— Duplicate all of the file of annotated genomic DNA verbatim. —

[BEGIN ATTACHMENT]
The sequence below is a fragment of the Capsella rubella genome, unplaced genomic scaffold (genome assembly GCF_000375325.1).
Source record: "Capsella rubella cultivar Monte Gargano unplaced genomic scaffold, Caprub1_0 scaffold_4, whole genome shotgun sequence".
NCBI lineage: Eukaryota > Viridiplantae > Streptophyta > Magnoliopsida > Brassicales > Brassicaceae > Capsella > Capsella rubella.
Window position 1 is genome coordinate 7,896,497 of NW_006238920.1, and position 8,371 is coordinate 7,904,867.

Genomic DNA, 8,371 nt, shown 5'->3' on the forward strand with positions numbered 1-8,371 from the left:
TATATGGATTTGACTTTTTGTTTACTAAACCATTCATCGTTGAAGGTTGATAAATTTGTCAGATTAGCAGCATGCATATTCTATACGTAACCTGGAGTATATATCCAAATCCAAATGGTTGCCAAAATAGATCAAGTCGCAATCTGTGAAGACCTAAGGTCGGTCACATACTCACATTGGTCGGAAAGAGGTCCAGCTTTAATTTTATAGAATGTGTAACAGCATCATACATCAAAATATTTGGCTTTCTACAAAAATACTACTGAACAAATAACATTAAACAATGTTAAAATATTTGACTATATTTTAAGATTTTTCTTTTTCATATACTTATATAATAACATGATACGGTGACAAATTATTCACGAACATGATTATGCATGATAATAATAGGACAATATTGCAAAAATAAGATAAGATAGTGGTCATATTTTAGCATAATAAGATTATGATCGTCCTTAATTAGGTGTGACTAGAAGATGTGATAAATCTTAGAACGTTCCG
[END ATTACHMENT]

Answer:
The sequence below is a fragment of the Capsella rubella genome, unplaced genomic scaffold (genome assembly GCF_000375325.1).
Source record: "Capsella rubella cultivar Monte Gargano unplaced genomic scaffold, Caprub1_0 scaffold_4, whole genome shotgun sequence".
NCBI lineage: Eukaryota > Viridiplantae > Streptophyta > Magnoliopsida > Brassicales > Brassicaceae > Capsella > Capsella rubella.
Window position 1 is genome coordinate 7,896,497 of NW_006238920.1, and position 8,371 is coordinate 7,904,867.

Genomic DNA, 8,371 nt, shown 5'->3' on the forward strand with positions numbered 1-8,371 from the left:
TATATGGATTTGACTTTTTGTTTACTAAACCATTCATCGTTGAAGGTTGATAAATTTGTCAGATTAGCAGCATGCATATTCTATACGTAACCTGGAGTATATATCCAAATCCAAATGGTTGCCAAAATAGATCAAGTCGCAATCTGTGAAGACCTAAGGTCGGTCACATACTCACATTGGTCGGAAAGAGGTCCAGCTTTAATTTTATAGAATGTGTAACAGCATCATACATCAAAATATTTGGCTTTCTACAAAAATACTACTGAACAAATAACATTAAACAATGTTAAAATATTTGACTATATTTTAAGATTTTTCTTTTTCATATACTTATATAATAACATGATACGGTGACAAATTATTCACGAACATGATTATGCATGATAATAATAGGACAATATTGCAAAAATAAGATAAGATAGTGGTCATATTTTAGCATAATAAGATTATGATCGTCCTTAATTAGGTGTGACTAGAAGATGTGATAAATCTTAGAACGTTCCG